Music Video Spotlight: “Summer Nights” by SIAMÉS
Music videos are one of my favorite forms of art—-despite being shorter than a movie, or even a single episode of a television show, they are still able to convey complex and developed stories. The fact that music videos are short can actually be used as an advantage; because it …
Music videos are one of my favorite forms of art—-despite being shorter than a movie, or even a single episode of a television show, they are still able to convey complex and developed stories. The fact that music videos are short can actually be used as an advantage; because it isn’t too long, it’s easier for viewers to watch and digest what’s happening. Additionally, there’s a lot more creative freedom with visual effects that normally wouldn’t be appropriate for movies.
I see music videos as three separate works of art: the video by itself, the song or music, and then the combined experience of both. A song’s lyrics may offer a slightly different story than its music video, but together, they become one of the most profound forms of artistic expression.
Today, we’re looking at “Summer Nights” by SIAMÉS.
“Summer Nights” is one of my favorite songs for a multitude of reasons: first, it’s fully animated with a gorgeous aesthetic. Second, it’s a work of art that brought together multiple different artists—-Ben Dougan and Moses Murphey who created the original song, SIAMÉS, the indie-alternative band who made their own unique cover of it, and RUDO Co., the studio that produced the music video. Together, a single cohesive story is born.
If you were to look at the lyrics alone, maybe you’d think that the song is about two lost lovers and their mistakes. It feels like there’s a conversation going back and forth, and SIAMÉS’s version of the song features a male and female singer. It feels regretful, like these two people ended on bad terms, or met at the wrong place, wrong time. However, the music video tells us a different story, offering another interpretation.
The music video depicts four friends who go to an abandoned building together. Three of the friends have a star on their body, representing the friendship that they share. However, one girl does not have a star, suggesting that she forgot about their friendship, or drifted away as they grew older. However, once she rekindles that bond they had, they’re all transformed into kids again, and she remembers their friendship—-finally reclaiming her star.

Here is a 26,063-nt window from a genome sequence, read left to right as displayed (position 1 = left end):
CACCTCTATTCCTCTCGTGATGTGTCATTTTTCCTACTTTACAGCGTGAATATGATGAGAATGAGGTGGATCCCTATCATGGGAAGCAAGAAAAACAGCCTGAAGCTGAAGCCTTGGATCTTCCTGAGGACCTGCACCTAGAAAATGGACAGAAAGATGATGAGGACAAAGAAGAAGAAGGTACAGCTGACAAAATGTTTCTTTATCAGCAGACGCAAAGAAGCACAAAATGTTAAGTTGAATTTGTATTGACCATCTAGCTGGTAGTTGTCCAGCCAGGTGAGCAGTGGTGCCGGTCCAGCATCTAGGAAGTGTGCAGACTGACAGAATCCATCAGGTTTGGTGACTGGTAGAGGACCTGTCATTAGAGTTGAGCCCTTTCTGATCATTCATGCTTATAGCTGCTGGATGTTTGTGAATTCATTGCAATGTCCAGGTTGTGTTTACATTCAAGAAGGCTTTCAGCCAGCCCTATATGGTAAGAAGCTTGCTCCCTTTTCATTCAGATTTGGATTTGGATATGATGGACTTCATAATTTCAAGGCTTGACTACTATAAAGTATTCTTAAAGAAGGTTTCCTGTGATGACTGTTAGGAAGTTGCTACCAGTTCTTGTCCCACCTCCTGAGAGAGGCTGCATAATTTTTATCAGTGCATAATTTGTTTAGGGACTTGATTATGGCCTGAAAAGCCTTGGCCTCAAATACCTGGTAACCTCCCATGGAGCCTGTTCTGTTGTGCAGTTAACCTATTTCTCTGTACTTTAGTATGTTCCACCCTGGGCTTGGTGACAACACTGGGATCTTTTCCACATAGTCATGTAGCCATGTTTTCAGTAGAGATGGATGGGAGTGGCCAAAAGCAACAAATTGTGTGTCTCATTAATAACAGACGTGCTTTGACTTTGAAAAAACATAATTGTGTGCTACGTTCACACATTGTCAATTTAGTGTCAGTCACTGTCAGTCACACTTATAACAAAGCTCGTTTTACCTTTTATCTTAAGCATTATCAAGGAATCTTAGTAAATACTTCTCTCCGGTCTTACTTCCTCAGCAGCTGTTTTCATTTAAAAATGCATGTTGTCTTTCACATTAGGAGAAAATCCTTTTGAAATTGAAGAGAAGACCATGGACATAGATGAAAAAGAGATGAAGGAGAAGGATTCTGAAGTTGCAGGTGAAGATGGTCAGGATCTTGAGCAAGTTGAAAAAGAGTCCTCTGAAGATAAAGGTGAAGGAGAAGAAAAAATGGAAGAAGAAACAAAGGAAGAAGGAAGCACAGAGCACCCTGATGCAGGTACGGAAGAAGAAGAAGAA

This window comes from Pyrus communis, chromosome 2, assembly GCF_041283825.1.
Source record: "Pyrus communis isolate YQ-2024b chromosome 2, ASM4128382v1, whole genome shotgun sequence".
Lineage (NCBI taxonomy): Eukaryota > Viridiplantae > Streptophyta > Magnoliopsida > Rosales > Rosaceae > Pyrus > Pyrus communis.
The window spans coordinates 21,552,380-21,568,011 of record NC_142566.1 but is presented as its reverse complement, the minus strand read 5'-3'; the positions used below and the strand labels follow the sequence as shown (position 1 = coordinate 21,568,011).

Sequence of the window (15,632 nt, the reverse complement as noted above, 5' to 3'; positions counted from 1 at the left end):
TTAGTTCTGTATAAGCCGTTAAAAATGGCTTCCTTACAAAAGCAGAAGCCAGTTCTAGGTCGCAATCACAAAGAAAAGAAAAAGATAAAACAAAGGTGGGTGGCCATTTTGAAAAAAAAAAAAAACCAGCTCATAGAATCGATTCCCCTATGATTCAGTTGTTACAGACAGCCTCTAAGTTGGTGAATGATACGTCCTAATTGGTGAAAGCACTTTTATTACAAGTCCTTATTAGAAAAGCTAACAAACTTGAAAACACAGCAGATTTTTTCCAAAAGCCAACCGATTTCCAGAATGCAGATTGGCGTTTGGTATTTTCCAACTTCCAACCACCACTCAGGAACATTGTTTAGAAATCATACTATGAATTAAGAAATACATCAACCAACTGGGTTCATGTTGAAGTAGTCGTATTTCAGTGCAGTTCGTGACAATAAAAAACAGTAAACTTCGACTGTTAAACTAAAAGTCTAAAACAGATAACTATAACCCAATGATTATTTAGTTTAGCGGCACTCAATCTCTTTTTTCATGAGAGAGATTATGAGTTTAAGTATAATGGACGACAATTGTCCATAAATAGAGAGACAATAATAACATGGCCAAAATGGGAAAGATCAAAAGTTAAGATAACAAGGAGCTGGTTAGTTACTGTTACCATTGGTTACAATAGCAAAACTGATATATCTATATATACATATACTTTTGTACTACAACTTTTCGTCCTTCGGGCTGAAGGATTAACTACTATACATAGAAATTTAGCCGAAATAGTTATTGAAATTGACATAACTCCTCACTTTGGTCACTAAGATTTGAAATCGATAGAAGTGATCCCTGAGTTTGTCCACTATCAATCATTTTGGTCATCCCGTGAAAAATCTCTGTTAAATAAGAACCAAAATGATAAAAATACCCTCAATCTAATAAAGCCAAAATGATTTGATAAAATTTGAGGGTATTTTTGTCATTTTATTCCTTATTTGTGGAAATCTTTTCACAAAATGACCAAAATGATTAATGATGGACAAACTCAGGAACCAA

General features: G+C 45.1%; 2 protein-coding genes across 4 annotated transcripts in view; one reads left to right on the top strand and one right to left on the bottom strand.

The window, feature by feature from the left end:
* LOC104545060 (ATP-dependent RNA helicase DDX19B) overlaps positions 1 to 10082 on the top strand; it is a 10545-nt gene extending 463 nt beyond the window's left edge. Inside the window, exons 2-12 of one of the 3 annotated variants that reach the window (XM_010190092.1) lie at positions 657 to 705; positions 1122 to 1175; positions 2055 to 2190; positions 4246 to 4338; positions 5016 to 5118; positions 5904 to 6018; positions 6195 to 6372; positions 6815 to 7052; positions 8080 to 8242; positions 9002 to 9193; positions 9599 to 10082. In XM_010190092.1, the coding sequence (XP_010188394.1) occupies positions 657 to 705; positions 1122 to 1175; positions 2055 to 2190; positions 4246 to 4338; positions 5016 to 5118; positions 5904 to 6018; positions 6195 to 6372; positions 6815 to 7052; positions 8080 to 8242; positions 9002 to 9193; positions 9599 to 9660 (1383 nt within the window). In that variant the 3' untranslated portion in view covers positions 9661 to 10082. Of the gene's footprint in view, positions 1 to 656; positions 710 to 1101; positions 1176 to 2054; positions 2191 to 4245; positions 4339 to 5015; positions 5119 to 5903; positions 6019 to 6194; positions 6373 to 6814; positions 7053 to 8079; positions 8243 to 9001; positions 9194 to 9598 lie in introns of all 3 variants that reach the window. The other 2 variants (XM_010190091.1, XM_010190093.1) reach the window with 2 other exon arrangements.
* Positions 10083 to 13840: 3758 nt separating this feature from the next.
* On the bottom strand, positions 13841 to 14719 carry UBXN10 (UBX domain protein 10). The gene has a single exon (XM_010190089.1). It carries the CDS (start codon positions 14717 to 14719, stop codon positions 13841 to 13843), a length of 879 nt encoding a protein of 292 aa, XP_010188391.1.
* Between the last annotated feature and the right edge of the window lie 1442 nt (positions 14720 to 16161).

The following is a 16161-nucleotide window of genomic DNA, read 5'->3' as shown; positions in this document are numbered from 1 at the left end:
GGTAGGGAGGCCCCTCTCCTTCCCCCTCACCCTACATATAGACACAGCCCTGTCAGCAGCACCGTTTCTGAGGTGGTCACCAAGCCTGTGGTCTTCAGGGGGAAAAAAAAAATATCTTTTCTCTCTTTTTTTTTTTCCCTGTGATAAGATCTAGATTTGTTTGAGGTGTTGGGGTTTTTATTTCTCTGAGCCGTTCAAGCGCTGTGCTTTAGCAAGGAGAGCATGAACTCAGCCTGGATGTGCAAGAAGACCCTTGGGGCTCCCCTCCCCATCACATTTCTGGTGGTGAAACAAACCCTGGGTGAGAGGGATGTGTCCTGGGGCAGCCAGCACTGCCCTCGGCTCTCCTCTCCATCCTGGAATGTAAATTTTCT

There is one shot that shows the girl’s three friends cheering when her star appears. Synced with the beginning of the second chorus, I am not exaggerating when I say that this scene gives me the chills every time I watch it. Something about it feels so melancholy, but at the same time, overwhelmingly happy.
To continue, the majority of the video is animated in a slow-motion style, like everything is swimming through molasses. This quite literally conveys the haziness that comes with trying to recall old memories. Also, the color scheme starts darker but gets brighter and warmer as the video goes on, especially when the four friends become kids again. When they’re entering the abandoned building, it’s nighttime, but by the end when they’re entering the old treehouse, the sun is just about to break over the horizon—-a new day.
Whether you’re looking at the lyrics or the video, or both of them together, there’s this overwhelming feeling of nostalgia. The song has a very heavy, melancholy tone, but at the same time, it feels hopeful and introspective. As the music fades out, one of the final shots is a window with four stars; one of them is faded but redrawn anew.
Music videos can be works of art; “Summer Nights” is one of them.